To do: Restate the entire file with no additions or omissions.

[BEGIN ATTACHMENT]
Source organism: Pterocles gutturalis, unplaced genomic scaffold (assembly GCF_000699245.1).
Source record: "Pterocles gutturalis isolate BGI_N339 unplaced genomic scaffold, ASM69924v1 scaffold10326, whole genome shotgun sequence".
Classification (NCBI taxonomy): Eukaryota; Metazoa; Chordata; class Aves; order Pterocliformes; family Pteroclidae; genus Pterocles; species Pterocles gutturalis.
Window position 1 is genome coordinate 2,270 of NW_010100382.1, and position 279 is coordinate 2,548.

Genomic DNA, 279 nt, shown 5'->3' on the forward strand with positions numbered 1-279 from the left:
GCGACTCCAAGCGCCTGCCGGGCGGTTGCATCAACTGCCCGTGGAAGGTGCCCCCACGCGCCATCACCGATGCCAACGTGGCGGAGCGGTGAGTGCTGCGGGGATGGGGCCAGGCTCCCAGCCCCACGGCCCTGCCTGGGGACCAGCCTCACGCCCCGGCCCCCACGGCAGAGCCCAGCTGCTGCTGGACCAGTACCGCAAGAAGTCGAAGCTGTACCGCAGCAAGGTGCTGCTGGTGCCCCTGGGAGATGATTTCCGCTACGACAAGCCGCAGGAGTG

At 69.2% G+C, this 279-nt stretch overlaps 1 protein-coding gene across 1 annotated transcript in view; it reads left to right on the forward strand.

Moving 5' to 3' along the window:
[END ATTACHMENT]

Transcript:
Source organism: Pterocles gutturalis, unplaced genomic scaffold (assembly GCF_000699245.1).
Source record: "Pterocles gutturalis isolate BGI_N339 unplaced genomic scaffold, ASM69924v1 scaffold10326, whole genome shotgun sequence".
Classification (NCBI taxonomy): Eukaryota; Metazoa; Chordata; class Aves; order Pterocliformes; family Pteroclidae; genus Pterocles; species Pterocles gutturalis.
Window position 1 is genome coordinate 2,270 of NW_010100382.1, and position 279 is coordinate 2,548.

Genomic DNA, 279 nt, shown 5'->3' on the forward strand with positions numbered 1-279 from the left:
GCGACTCCAAGCGCCTGCCGGGCGGTTGCATCAACTGCCCGTGGAAGGTGCCCCCACGCGCCATCACCGATGCCAACGTGGCGGAGCGGTGAGTGCTGCGGGGATGGGGCCAGGCTCCCAGCCCCACGGCCCTGCCTGGGGACCAGCCTCACGCCCCGGCCCCCACGGCAGAGCCCAGCTGCTGCTGGACCAGTACCGCAAGAAGTCGAAGCTGTACCGCAGCAAGGTGCTGCTGGTGCCCCTGGGAGATGATTTCCGCTACGACAAGCCGCAGGAGTG

At 69.2% G+C, this 279-nt stretch overlaps 1 protein-coding gene across 1 annotated transcript in view; it reads left to right on the forward strand.

Moving 5' to 3' along the window: